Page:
The arrest of Dominique Strauss-Kahn has left the French shell-shocked. The violent and voyeuristic nature of the accusation, the political prominence of the accused, and the globalization of the scandal make it a perfect storm for yet another bout of anti-Americanism in France. But so far the atavistic reflexes have been limited and restrained. Where did French anti-Americanism go?
Whatever their party affiliation (with the exception of the far-right National Front), the French have been experiencing a collective exercise through the five stages of grief since the DSK news broke out on Sunday morning.
First was denial. How could a man on top of the world, reputed for his professionalism and competence, assured to be competing in and likely to win the French presidential election, so completely self-destruct at the height of his glory? To be sure, his lust for women and philandering were a hardly disguised secret in French politics, but there is a wide gap between seducer and rapist. So the French concluded that something was fishy about this story. Maybe the New York police made a mistake. Maybe the accuser had an ulterior motive. The friends of DSK made the media rounds to proclaim his innocence, and the internet soon was abuzz with elaborate conspiracy theories. Indeed, two days after the revelations, 57 percent of the French believed that this was a set up.
Second came anger. When Strauss-Kahn was initially denied bail and the reality that evidence may exist against him started to sink in, France turned to laying blame. And the culprit was, to be expected, the United States.
The American justice system was first to be indicted. The images of DSK's perp walk were shocking in a country where it is forbidden to broadcast pictures affecting the presumption of innocence of the accused. The following 24 hour news cycle was dominated by denunciations and analyses of the brutality and savagery of American justice procedures. Though used to watching American crime shows on television, the French were given a crash-course on the American justice system where the prosecution seems to have the upper hand, where the accused is degraded and treated with what many see as cruelty, where money apparently can buy you better conditions, and where in many jurisdictions, including NYC, the elected DA must take into account political considerations. As French public intellectual Alain Finkielkraut put it, the United States has a "barbarian judicial system."
The American media was next on the hit list. The muckrakers were already digging into DSK's past -motivated by Puritanism and greed, both of them equally appalling to the French. Unlike predatory Anglo-Saxon journalism, private lives have traditionally been off limits in France. Journalists and politicians congratulated each other on having managed to preserve a French exception when it comes to "the bedroom."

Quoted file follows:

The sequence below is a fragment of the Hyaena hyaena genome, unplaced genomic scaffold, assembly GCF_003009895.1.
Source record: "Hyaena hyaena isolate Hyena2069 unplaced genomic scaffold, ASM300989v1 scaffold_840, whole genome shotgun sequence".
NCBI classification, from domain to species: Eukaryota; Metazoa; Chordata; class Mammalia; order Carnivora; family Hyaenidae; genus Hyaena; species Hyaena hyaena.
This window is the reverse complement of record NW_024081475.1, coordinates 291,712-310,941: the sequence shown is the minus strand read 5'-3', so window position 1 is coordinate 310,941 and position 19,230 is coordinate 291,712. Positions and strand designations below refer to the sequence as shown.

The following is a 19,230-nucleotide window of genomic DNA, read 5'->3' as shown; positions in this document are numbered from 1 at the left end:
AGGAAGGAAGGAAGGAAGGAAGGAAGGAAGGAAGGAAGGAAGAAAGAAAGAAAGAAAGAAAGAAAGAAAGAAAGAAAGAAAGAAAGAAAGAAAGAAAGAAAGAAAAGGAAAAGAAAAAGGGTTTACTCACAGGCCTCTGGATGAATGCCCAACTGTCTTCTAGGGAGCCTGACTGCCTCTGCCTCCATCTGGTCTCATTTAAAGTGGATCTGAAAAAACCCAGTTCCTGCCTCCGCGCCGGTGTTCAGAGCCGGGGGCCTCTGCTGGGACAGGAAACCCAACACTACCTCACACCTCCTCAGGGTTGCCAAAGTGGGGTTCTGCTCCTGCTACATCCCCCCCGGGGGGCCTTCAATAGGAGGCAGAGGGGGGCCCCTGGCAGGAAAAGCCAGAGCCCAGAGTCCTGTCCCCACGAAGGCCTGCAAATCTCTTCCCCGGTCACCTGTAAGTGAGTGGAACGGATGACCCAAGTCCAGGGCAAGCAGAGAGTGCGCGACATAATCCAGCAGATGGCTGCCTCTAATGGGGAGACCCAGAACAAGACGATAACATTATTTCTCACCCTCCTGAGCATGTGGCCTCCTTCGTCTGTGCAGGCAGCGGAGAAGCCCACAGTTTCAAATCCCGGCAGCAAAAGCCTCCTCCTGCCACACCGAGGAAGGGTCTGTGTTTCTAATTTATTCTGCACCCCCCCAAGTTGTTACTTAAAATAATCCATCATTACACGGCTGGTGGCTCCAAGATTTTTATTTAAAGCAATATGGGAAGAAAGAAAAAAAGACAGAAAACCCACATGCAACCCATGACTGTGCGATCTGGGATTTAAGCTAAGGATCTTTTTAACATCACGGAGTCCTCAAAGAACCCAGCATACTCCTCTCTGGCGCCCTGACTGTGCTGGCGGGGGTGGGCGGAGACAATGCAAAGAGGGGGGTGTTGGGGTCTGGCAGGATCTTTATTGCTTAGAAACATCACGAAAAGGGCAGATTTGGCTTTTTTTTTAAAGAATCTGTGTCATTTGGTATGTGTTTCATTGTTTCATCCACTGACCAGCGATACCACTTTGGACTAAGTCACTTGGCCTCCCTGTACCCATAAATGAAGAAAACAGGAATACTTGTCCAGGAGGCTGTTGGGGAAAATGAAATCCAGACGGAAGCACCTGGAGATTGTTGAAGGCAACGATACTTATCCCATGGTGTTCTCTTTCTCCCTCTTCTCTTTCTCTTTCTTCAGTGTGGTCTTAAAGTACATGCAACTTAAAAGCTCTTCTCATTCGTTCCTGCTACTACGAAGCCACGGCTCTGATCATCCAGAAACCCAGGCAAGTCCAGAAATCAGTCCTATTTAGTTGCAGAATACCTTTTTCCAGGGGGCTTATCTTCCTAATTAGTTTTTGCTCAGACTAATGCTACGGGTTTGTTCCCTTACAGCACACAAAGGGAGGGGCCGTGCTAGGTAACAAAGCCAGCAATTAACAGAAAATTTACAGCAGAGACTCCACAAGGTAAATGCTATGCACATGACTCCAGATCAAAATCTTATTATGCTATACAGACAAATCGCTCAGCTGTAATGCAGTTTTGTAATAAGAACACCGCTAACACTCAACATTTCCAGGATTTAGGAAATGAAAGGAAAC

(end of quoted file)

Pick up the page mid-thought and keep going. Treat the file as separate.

The denunciation of the US justice system and media practices both fit the traditional anti-American tropes honed in France over centuries -a land of savagery and lack of civilization, a place where Puritanism meets hypocrisy. And also, as suggested by outraged former minister Jack Lang, a country where French-bashing still pays off.
With a few days hindsight, however, what is most surprising about the fallout of the DSK scandal in France is not how much, but rather how little displays of anti-Americanism it has provoked. To the contrary, the scandal is now turning into a teachable moment and a frank analysis of the comparative merits of French and American society. Perhaps this is the bargaining stage: if we understand the American system, perhaps we can expect it to treat one of our own fairly?
The flamboyant declarations by Bernard-Henri Lévy who was trying to help his friend by complaining that the American judge had treated DSK "like any other" subject of justice backfired. The next news cycle in France was about introspection. What if the American justice system actually had some features that could be replicated, such as the equality of treatment? A flurry of accusatory articles popped up in the French press denouncing how a defendant of DSK's stature would never have gone through the same legal troubles in France -unlike a random "Benoit" or "Karim." As socialist and DSK friend Manuel Valls publicly confessed, criticizing the American justice system also puts the spotlight on the weaknesses of French justice. This realization that perhaps the Americans might have components in their justice system that should be replicated in France might have left many with the depressing thought - "maybe we are not as wonderful and superior as we thought: so what is now our place in the world?"
Many analysts, mostly women but not only, seized on the scandal to praise an American society where it is easy (read, easier than in France) to denounce sex crimes and violence against women.
As for the French media, they, too, quickly went into soul-searching mode. By refusing to report beyond the "bedroom door", had they been complicit? Why doesn't France have a tradition of investigative journalism? Should French reporters be importing best practices from their American counterparts? Ahhhh, acceptance.
Surprisingly, the DSK scandal so far has not driven a wedge between France and the US and not resuscitated the age-old reflexes of anti-Americanism. For those who tried to exploit it, it did not pay off. French anti-Americanism ain't what it used to be!